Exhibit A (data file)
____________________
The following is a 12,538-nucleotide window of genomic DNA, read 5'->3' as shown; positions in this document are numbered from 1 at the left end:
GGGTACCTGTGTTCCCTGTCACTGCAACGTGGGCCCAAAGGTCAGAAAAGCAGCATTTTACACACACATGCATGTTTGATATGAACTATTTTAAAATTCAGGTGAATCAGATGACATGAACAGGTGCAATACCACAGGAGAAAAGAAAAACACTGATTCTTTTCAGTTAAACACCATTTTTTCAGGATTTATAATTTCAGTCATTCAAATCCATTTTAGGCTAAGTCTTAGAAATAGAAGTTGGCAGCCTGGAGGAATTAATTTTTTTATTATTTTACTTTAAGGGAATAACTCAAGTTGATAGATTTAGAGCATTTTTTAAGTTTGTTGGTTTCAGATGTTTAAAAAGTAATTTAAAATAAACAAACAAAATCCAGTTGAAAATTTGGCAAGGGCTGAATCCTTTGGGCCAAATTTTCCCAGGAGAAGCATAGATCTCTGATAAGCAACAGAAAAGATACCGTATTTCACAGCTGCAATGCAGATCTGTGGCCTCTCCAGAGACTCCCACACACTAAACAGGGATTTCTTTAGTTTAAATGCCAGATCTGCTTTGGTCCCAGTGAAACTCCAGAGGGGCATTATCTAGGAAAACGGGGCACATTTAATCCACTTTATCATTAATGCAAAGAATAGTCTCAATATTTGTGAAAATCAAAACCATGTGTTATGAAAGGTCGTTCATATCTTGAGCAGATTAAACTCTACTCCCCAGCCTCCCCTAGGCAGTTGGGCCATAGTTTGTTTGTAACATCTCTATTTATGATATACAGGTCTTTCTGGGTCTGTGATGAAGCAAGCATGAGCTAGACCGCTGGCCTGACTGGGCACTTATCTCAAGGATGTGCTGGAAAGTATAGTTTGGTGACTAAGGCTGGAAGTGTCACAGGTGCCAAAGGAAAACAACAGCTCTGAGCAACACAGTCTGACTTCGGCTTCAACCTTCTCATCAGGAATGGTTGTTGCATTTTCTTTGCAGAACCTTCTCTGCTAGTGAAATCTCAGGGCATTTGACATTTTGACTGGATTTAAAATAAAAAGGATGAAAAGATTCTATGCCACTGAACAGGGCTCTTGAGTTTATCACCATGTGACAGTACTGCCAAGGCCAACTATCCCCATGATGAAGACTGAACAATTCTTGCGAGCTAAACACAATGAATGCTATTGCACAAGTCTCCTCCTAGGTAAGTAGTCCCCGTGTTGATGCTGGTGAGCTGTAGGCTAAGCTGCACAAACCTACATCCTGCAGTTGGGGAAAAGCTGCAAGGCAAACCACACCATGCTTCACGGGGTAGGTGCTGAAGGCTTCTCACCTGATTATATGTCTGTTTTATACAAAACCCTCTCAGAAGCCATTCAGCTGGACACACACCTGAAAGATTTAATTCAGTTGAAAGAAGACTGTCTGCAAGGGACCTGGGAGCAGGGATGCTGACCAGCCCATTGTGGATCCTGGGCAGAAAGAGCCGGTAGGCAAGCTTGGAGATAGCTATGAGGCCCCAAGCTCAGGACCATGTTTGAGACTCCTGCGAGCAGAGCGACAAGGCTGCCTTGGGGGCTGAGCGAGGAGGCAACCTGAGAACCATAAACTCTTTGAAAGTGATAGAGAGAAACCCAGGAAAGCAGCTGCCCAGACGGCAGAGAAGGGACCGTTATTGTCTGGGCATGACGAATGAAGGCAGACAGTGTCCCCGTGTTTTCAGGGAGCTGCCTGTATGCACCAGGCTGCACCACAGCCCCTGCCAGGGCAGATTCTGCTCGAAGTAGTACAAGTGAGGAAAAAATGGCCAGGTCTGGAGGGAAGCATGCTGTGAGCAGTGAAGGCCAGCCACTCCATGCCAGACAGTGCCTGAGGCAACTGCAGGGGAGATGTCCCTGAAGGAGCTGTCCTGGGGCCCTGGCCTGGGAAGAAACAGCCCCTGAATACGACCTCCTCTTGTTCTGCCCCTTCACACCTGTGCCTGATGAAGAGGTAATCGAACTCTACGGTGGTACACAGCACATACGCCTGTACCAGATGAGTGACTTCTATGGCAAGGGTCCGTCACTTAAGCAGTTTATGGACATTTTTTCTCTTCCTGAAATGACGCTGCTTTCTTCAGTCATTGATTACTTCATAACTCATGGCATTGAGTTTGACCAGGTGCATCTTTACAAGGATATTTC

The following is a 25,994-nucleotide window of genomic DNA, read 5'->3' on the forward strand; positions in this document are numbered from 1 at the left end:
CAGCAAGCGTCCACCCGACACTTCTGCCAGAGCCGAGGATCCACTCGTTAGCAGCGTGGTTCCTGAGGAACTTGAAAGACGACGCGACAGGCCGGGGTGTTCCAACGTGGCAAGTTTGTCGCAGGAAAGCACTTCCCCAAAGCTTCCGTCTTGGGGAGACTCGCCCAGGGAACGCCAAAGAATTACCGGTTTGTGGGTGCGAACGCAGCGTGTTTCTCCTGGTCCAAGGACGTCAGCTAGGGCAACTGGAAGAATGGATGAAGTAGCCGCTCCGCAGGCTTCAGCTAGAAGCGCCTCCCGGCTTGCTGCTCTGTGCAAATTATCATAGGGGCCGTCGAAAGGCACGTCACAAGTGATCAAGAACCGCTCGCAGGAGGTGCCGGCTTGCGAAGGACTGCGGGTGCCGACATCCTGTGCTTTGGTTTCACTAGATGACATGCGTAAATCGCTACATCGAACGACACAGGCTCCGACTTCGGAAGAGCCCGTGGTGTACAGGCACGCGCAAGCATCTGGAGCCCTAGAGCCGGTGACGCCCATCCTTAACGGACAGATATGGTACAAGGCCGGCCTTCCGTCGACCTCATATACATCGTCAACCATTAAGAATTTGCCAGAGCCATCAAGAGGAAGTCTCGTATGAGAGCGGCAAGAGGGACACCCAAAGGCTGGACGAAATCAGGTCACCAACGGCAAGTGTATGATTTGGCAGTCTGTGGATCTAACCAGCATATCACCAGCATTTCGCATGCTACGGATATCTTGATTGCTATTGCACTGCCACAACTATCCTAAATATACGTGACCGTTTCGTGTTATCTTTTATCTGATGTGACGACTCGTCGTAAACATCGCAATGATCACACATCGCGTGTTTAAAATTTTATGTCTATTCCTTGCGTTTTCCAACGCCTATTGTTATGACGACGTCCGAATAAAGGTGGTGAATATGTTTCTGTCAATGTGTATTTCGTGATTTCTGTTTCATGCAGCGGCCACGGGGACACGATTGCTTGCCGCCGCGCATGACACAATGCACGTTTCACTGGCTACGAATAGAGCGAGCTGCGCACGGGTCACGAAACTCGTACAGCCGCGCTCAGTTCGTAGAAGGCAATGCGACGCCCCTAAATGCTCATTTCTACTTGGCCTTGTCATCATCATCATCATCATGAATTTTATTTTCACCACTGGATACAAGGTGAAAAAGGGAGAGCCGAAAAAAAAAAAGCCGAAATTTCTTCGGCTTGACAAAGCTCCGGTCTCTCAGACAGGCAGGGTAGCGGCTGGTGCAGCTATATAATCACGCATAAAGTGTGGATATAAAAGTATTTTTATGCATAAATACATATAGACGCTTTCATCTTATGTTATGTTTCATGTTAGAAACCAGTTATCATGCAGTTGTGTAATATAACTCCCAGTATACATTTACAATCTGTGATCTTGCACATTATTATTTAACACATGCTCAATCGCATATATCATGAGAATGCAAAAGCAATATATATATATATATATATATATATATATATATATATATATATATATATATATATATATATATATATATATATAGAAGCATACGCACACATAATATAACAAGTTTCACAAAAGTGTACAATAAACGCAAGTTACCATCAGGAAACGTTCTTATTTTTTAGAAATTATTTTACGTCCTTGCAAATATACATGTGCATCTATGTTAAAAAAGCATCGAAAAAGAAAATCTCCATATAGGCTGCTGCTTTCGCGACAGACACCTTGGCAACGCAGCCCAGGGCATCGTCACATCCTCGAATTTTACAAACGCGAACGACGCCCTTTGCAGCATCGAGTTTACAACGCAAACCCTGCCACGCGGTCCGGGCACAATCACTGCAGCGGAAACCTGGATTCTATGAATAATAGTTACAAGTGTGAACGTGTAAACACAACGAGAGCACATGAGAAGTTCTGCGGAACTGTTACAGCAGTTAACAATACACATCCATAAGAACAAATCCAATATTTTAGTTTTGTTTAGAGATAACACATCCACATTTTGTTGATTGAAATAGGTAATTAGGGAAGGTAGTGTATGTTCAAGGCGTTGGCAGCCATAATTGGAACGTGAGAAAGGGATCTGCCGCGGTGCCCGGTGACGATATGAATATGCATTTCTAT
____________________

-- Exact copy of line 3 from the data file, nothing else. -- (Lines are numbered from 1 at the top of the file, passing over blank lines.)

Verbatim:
The following is a 25,994-nucleotide window of genomic DNA, read 5'->3' on the forward strand; positions in this document are numbered from 1 at the left end: